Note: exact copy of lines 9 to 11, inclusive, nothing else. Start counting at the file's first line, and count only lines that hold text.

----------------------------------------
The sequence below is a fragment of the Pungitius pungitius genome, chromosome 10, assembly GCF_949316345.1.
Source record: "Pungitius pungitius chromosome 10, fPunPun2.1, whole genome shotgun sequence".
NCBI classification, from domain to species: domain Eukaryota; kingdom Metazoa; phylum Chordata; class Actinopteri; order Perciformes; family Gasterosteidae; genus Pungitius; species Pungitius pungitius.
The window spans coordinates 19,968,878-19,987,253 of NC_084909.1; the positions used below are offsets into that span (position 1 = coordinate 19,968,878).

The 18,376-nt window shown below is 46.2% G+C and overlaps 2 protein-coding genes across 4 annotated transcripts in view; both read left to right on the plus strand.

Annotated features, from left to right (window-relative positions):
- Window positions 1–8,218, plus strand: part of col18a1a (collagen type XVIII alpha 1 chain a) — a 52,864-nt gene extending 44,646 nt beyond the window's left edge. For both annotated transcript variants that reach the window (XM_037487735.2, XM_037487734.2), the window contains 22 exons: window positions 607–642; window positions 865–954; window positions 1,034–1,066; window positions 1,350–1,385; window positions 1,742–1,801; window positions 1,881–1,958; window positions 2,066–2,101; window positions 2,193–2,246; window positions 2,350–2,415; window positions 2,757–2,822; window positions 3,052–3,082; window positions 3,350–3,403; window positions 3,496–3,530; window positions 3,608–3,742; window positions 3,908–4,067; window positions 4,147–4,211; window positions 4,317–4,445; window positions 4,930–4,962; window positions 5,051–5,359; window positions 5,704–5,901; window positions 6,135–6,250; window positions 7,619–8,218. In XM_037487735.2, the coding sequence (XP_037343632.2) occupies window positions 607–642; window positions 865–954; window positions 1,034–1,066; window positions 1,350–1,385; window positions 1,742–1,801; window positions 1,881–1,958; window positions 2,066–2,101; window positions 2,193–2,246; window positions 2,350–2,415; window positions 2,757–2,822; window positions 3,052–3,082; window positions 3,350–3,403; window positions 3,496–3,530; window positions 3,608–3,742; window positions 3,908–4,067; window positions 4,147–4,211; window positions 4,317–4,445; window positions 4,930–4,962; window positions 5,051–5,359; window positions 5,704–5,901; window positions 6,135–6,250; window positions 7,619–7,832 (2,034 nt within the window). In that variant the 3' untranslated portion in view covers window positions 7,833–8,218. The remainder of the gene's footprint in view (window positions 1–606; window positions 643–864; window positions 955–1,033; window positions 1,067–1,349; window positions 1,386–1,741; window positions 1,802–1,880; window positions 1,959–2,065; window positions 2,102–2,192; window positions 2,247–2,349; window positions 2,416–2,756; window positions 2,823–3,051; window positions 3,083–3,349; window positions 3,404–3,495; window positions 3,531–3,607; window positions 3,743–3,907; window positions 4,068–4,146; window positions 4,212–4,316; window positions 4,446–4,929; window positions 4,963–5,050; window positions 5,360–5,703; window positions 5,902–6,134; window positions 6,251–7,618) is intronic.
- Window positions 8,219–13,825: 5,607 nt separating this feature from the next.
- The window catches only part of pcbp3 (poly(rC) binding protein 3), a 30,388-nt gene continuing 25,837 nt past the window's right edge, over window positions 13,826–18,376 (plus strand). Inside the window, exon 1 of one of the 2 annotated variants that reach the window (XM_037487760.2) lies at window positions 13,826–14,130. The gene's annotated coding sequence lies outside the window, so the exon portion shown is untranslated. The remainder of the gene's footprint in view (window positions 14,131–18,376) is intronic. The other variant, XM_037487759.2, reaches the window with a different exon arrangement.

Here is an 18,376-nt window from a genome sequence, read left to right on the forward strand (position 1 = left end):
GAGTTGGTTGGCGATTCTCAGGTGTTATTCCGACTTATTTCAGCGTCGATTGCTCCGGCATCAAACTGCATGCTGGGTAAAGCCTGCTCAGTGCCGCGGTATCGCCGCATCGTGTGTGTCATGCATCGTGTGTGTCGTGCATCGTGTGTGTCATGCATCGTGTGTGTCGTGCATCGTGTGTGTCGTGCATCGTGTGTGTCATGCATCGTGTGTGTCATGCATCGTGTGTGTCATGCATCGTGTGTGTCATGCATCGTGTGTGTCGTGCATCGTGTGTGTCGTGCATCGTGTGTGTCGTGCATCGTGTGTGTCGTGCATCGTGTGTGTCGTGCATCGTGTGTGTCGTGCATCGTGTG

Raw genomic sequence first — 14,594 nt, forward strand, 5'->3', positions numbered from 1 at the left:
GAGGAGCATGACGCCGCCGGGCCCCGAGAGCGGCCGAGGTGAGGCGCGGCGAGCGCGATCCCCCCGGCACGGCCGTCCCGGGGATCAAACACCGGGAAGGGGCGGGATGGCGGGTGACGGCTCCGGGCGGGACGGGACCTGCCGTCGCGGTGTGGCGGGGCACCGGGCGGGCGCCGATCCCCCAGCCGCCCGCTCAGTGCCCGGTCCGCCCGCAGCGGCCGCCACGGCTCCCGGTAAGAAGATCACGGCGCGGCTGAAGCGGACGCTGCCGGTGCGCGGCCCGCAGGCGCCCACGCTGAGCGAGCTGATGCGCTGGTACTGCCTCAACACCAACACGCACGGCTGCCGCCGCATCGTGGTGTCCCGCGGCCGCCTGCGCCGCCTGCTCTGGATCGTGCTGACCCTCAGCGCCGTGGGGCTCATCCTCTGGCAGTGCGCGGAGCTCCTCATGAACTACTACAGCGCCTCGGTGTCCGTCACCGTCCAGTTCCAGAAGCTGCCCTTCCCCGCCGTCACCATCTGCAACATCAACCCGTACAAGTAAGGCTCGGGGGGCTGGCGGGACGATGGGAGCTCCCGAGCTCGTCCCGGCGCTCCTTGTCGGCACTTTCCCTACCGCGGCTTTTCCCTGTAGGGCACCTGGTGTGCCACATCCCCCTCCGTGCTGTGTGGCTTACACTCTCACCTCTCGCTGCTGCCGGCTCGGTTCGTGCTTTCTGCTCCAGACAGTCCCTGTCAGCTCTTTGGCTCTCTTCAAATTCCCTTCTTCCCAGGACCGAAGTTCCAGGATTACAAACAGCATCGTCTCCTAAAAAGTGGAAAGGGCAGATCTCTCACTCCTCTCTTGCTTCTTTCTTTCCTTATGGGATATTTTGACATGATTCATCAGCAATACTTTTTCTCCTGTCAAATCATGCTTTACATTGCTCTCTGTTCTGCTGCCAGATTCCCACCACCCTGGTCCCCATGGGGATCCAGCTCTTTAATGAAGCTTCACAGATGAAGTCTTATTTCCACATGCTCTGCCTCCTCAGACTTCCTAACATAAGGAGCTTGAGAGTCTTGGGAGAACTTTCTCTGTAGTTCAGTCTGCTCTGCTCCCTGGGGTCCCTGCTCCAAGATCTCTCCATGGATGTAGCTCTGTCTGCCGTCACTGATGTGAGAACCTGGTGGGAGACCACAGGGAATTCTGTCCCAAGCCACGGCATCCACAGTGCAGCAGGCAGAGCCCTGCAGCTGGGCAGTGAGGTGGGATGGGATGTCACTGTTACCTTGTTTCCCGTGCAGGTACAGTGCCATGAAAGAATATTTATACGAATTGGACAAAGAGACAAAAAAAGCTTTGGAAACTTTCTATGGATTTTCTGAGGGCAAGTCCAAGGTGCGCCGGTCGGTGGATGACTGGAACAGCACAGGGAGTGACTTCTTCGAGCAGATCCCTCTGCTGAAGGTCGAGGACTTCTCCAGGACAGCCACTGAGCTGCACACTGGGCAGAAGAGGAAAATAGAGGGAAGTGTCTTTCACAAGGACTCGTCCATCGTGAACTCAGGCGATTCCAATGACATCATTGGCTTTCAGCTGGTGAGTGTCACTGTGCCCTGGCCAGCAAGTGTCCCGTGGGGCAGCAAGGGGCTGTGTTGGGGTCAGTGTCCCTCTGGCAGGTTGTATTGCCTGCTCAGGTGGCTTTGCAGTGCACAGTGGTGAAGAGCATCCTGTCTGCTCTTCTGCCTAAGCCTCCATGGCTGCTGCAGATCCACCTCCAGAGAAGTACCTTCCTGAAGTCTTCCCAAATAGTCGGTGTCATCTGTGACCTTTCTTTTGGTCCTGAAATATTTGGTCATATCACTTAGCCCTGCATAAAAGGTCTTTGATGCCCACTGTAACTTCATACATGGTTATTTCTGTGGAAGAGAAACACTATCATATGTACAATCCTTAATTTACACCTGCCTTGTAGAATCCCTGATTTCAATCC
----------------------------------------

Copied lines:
- The window catches only part of pcbp3 (poly(rC) binding protein 3), a 30,388-nt gene continuing 25,837 nt past the window's right edge, over window positions 13,826–18,376 (plus strand). Inside the window, exon 1 of one of the 2 annotated variants that reach the window (XM_037487760.2) lies at window positions 13,826–14,130. The gene's annotated coding sequence lies outside the window, so the exon portion shown is untranslated. The remainder of the gene's footprint in view (window positions 14,131–18,376) is intronic. The other variant, XM_037487759.2, reaches the window with a different exon arrangement.

Here is an 18,376-nt window from a genome sequence, read left to right on the forward strand (position 1 = left end):
GAGTTGGTTGGCGATTCTCAGGTGTTATTCCGACTTATTTCAGCGTCGATTGCTCCGGCATCAAACTGCATGCTGGGTAAAGCCTGCTCAGTGCCGCGGTATCGCCGCATCGTGTGTGTCATGCATCGTGTGTGTCGTGCATCGTGTGTGTCATGCATCGTGTGTGTCGTGCATCGTGTGTGTCGTGCATCGTGTGTGTCATGCATCGTGTGTGTCATGCATCGTGTGTGTCATGCATCGTGTGTGTCATGCATCGTGTGTGTCGTGCATCGTGTGTGTCGTGCATCGTGTGTGTCGTGCATCGTGTGTGTCGTGCATCGTGTGTGTCGTGCATCGTGTGTGTCGTGCATCGTGTG